The unemployment gap
The unemployment rate is the number of unemployed people out of the labor force. This figure can show a declining trend even if an increasing number of people give up searching for jobs and consequently depart from the labor force.
So when we look at the unemployment gap, we should also look at the participation gap. If the former is declining and the latter is rising, it could be due to an increase in labor market slack of the first kind, discussed in Part 7.
In the United States, the unemployment gap has declined significantly since the sub-prime crisis. However, the incidence of underemployment still remains elevated, and the size of the labor force remains well below Congress’s assessment of its potential. Good evidence is found in the fact that unemployment has been declining steadily, yet wage inflation remains subdued in the United States (VTI) (IWD) (IWF).
Labor market slack impacts prices and wages
Slowdowns in economic activity coupled with limited employment opportunities tend to exert a downward pressure on prices and wages in the economy. We’re increasingly seeing employers fill in a job vacancy by hiring a person who had previously been working part-time, either at the same company or elsewhere. Employers might also hire a person who has just rejoined the labor force and thus wasn’t being counted as unemployed. This is advantageous since the employer doesn’t have to bid up the wage of an incumbent full-time worker. Employment of this kind does little for wage inflation. On the contrary, it tends to keep nominal wages anchored at their current levels.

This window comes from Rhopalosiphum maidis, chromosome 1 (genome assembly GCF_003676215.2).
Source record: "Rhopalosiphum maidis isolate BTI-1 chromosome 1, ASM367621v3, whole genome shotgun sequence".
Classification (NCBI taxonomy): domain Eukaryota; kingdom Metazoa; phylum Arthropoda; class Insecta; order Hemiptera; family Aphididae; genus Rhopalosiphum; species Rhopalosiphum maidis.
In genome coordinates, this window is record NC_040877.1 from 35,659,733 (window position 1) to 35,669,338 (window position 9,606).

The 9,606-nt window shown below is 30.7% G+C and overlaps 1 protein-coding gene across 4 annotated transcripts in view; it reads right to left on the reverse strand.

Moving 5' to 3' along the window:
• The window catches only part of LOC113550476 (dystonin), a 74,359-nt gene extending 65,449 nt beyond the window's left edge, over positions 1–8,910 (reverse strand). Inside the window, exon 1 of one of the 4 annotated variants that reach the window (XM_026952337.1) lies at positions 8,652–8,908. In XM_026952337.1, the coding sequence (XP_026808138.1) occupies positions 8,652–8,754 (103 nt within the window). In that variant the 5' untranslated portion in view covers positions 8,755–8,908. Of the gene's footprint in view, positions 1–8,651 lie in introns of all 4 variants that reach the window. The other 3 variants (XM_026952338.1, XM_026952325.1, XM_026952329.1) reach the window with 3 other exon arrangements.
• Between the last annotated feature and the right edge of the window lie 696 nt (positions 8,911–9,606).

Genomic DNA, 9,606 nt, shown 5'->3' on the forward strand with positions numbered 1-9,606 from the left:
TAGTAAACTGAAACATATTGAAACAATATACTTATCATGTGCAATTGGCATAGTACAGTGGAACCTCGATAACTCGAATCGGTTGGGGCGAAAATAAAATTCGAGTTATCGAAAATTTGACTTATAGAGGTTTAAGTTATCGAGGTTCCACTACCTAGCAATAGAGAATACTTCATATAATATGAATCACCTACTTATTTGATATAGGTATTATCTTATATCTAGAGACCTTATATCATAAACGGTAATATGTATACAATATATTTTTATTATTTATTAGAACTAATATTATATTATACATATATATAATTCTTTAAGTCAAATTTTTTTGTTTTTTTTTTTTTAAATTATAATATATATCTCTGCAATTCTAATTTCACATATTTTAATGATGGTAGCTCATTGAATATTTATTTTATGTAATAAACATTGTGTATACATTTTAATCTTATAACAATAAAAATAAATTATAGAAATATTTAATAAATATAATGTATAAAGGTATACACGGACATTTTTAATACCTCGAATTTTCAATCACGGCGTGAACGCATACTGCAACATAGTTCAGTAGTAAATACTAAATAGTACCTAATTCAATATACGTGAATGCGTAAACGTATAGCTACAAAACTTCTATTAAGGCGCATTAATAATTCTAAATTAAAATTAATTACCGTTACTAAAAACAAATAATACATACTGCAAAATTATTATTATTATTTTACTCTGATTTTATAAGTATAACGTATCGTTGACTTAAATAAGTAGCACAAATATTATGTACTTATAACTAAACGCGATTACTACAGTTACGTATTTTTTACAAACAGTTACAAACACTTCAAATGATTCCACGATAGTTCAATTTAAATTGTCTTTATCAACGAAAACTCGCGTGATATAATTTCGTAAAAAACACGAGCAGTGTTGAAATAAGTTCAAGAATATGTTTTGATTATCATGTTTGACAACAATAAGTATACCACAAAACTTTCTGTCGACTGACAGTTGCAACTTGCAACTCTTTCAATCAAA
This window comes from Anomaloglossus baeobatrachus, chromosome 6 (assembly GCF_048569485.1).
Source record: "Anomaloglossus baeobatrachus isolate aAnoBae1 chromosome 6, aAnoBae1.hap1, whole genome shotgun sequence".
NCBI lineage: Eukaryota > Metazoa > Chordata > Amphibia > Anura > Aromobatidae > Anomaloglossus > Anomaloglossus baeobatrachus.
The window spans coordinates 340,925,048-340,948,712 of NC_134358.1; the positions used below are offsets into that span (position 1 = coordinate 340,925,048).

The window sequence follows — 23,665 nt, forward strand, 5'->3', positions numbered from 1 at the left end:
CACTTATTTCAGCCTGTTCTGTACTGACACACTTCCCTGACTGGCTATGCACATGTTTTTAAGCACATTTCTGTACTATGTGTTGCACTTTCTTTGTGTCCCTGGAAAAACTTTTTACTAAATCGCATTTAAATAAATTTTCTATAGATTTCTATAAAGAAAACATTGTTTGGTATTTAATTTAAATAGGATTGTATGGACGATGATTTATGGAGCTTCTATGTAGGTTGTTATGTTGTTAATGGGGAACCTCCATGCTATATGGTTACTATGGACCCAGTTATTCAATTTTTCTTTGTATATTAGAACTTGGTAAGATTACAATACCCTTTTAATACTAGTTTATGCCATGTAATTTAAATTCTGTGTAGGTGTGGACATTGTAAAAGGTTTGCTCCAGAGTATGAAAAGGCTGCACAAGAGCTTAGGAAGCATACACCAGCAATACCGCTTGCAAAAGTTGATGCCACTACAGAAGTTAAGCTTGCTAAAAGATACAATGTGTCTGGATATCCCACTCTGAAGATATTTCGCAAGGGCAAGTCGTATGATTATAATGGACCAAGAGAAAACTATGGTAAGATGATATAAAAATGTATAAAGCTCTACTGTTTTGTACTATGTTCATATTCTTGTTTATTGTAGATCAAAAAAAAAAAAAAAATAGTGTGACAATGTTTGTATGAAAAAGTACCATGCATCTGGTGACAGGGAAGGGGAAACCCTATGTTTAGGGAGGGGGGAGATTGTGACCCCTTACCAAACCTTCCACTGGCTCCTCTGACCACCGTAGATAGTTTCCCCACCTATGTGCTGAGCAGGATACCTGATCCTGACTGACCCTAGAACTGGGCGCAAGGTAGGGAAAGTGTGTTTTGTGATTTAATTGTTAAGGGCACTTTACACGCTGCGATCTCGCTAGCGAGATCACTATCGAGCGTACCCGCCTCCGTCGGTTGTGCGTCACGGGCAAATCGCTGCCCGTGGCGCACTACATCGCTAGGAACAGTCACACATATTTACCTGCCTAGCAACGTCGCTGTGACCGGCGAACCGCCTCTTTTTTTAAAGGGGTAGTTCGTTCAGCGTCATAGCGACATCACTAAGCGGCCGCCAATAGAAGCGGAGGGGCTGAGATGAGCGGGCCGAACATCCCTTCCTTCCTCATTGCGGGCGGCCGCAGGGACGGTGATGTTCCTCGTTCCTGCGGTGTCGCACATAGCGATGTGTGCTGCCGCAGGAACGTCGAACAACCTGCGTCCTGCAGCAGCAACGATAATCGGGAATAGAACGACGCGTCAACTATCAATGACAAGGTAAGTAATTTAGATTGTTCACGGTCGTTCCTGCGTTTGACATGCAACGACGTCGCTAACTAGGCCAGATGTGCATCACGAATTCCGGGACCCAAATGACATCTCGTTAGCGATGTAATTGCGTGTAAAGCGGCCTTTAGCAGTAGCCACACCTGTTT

It’s in these situations that inflation persistently falls short of the central bank’s target. This is coincident with what’s currently happening in the United States. A slump in overall demand seen as deflationary pressures is rising in most developed (EFA) (VEA) nations. It’s a definite deterrent to the inflation rate moving toward the Fed’s target rate of 2%. At 1.4% as of January 2016, it still has a long way to go.
Let’s move on next to see what industry or sector this slack is coming from.